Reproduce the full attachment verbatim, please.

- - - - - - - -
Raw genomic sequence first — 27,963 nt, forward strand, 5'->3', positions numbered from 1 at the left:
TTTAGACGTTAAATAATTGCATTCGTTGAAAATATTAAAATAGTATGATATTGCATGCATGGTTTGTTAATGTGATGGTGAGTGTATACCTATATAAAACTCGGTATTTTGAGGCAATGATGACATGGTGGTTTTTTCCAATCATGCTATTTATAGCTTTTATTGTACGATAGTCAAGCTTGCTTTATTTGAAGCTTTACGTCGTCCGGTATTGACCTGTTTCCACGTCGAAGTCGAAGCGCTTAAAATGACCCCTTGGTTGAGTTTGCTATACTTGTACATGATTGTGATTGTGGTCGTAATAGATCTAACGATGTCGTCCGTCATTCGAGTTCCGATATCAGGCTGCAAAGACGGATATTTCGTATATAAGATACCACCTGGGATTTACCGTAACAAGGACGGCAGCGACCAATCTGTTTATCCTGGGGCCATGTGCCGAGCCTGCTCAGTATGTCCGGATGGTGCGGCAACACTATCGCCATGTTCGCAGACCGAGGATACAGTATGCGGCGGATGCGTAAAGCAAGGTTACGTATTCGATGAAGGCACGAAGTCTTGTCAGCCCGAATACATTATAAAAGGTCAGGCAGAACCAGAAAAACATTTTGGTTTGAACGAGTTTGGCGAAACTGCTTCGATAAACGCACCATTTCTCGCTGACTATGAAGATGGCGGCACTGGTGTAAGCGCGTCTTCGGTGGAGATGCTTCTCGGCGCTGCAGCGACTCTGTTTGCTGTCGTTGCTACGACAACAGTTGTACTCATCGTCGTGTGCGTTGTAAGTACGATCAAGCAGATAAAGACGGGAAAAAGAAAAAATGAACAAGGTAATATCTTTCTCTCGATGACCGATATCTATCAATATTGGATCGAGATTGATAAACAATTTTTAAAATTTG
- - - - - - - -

Raw genomic sequence first — 27,963 nt, forward strand, 5'->3', positions numbered from 1 at the left:
TTTAGACGTTAAATAATTGCATTCGTTGAAAATATTAAAATAGTATGATATTGCATGCATGGTTTGTTAATGTGATGGTGAGTGTATACCTATATAAAACTCGGTATTTTGAGGCAATGATGACATGGTGGTTTTTTCCAATCATGCTATTTATAGCTTTTATTGTACGATAGTCAAGCTTGCTTTATTTGAAGCTTTACGTCGTCCGGTATTGACCTGTTTCCACGTCGAAGTCGAAGCGCTTAAAATGACCCCTTGGTTGAGTTTGCTATACTTGTACATGATTGTGATTGTGGTCGTAATAGATCTAACGATGTCGTCCGTCATTCGAGTTCCGATATCAGGCTGCAAAGACGGATATTTCGTATATAAGATACCACCTGGGATTTACCGTAACAAGGACGGCAGCGACCAATCTGTTTATCCTGGGGCCATGTGCCGAGCCTGCTCAGTATGTCCGGATGGTGCGGCAACACTATCGCCATGTTCGCAGACCGAGGATACAGTATGCGGCGGATGCGTAAAGCAAGGTTACGTATTCGATGAAGGCACGAAGTCTTGTCAGCCCGAATACATTATAAAAGGTCAGGCAGAACCAGAAAAACATTTTGGTTTGAACGAGTTTGGCGAAACTGCTTCGATAAACGCACCATTTCTCGCTGACTATGAAGATGGCGGCACTGGTGTAAGCGCGTCTTCGGTGGAGATGCTTCTCGGCGCTGCAGCGACTCTGTTTGCTGTCGTTGCTACGACAACAGTTGTACTCATCGTCGTGTGCGTTGTAAGTACGATCAAGCAGATAAAGACGGGAAAAAGAAAAAATGAACAAGGTAATATCTTTCTCTCGATGACCGATATCTATCAATATTGGATCGAGATTGATAAACAATTTTTAAAATTTG